Nearly 80 per cent of violence in relationships was directed at women. (Ashley L. Gardner)

Domestic violence on the rise in Canada after 8-year decline

Statistics suggest violence against women, seniors and children all rose in 2017

Rates of domestic violence have edged up over the past year after an eight-year decline, Statistics Canada says.

In a report released Wednesday, the agency said police-reported rates of abuse for seniors, children, youth and intimate partners all increased slightly, with women once again being overrepresented as victims.

READ MORE: Hate crimes in Canada spiked by nearly 50% last year

The rate of violence against seniors went up by four per cent between 2016 and 2017.

Of the 11,380 seniors (aged 65 to 89 years old) abused, 33 per cent were hurt by a family member.

Slightly more than half of the seniors abused by family were women, and of those, 32 per cent were victimized by their husbands.

When relationships get violent

Much of the police-reported violence against intimate partners involved a “history of family violence,” Statistics Canada found.

Fifty per cent of homicides between spouses were preceded by a quarrel, while 24 per cent took place before an incident recorded as “frustration or despair” and 17 per cent by “jealousy.”

The report found 79 per cent of the 933 victims of intimate-partner homicide were women, 75 per cent of whom were killed by a past or current husband.

Wives were also more likely than girlfriends to kill their husbands, with 59 per cent of men killed within a relationship being killed by their wives, while 27 per cent were killed by girlfriends.

However, same-sex partners, whether spouses or boyfriends, made up 14 per cent of intimate-partner homicides for men.

READ MORE: Surrey woman’s ‘tell-all’ book aims to help those struggling with domestic abuse

People between 25 and 34 years old were the most likely to hurt their partners. For men in this age range, intimate-partner abuse was the most common type of violence, eclipsing violence against friends or acquaintances.

Nearly half of all violence against women stemmed from their partners.

Violence against children

Police-reported domestic violence against children and youth went up six per cent between 2016 and 2017, despite a seven-per-cent drop between 2009 and 2017.

About one third of the nearly 60,000 child and youth victims who reported violence were being hurt by their families.

READ MORE: Experts say parents are first line of defence in preventing sexual abuse in sports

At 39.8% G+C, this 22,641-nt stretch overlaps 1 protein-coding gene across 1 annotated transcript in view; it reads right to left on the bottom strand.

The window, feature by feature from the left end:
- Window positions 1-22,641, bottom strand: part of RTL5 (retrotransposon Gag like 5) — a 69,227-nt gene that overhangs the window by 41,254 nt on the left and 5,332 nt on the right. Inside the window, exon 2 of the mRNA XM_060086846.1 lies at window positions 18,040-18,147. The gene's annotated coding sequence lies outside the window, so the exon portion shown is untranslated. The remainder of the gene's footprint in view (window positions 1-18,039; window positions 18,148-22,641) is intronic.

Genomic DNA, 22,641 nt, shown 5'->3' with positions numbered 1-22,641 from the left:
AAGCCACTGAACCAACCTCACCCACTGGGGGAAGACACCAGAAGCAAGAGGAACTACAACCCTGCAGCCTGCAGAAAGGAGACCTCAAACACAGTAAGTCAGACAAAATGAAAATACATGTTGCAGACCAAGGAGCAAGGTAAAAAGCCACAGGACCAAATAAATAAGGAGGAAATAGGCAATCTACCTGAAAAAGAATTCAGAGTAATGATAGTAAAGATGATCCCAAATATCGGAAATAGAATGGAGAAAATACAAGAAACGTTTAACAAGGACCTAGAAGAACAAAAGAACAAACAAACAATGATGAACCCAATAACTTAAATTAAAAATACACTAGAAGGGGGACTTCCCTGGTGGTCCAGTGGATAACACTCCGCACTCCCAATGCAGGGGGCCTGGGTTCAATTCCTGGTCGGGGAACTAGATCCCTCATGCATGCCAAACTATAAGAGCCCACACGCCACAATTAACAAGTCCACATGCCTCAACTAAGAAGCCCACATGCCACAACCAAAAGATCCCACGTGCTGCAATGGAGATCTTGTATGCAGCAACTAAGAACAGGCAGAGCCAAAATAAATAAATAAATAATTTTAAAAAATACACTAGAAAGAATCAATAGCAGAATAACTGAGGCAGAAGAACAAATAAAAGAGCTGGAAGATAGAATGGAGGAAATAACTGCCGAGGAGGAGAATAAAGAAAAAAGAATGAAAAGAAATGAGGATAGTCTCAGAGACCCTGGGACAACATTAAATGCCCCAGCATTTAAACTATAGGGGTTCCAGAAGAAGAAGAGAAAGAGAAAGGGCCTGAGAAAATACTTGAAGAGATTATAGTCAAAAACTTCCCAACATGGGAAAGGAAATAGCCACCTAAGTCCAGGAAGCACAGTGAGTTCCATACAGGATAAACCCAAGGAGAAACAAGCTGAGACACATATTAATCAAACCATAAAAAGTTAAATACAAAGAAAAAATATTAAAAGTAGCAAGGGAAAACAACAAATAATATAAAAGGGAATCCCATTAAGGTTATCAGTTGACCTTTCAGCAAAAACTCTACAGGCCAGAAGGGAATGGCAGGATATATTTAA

Fifty-eight per cent of young victims were struck by their parents. That rate was highest when children were under the age of five.

Physical abuse was the most common at 56 per cent, while sexual abuse was next at 32 per cent.

Sixty-three per cent of child homicide within families was motivated by frustration, anger or despair – emotions researchers said were common among parents trying to control their kids.

In 2017, 20 children were killed by their families.


@katslepian

katya.slepian@bpdigital.ca

Like us on Facebook and follow us on Twitter.

Get local stories you won't find anywhere else right to your inbox.
Sign up here

Just Posted

VIDEO: Highway 1 to look like winter war zone until owners retrieve wrecked vehicles

Tow-truck driver says 30 vehicles still dot snowy landscape, including one rolled-over dairy truck

Suspected car thief bean-bagged by Abbotsford police for resisting arrest

‘It doesn’t break the skin usually, but it hurts so much you might as well be shot’

Mission’s Steelhead community wants second public hearing on proposed asphalt plant

Online petition against proposal has more than 2,200 signatures

Abbotsford bank ATM robbery thwarted by woman standing her ground

Police arrest alleged known robber running down South Fraser wearing balaclava

Teen accused in Abbotsford attack on 85-year-old convicted of firearms offence

Brandon Janveaux found in vehicle in Chilliwack with .22-calibre rifle down his pants

VIDEO: SPCA and RCMP remove several animals, including pig, at private animal rescue in Langley

Home at 5500 block of 216th Street has undergone multiple seizures over the past five years

B.C. VIEWS: Few clouds on Horgan’s horizon

Horgan’s biggest challenge in the remainder of his term will be to keep the economy humming along

Victoria family focuses on ‘letting go, enjoying time together’ after dad gets dementia

Walter Strauss has developed an interest in music and now takes line dancing classes

B.C. forest industry grasps for hope amid seven-month strike, shutdowns, changes

Some experts say this could be worse for forestry than the 2008 financial crisis

Northern B.C. RCMP investigating alleged sexual assault in downtown Smithers

One person was transported by ambulance to hospital following RCMP investigation at Sedaz

Vancouver police probe second homicide in less than 24 hours

Woman was found dead in her Gastown home

UBC, Iranian-Canadian community create memorial scholarship in honour of victims

The Jan. 8 crash killed 176 people, including 57 Canadians

Disrespectful that Horgan won’t meet during northern B.C. tour: hereditary chief

Na’moks said he was frustrated Horgan didn’t meet with the chiefs

Most Read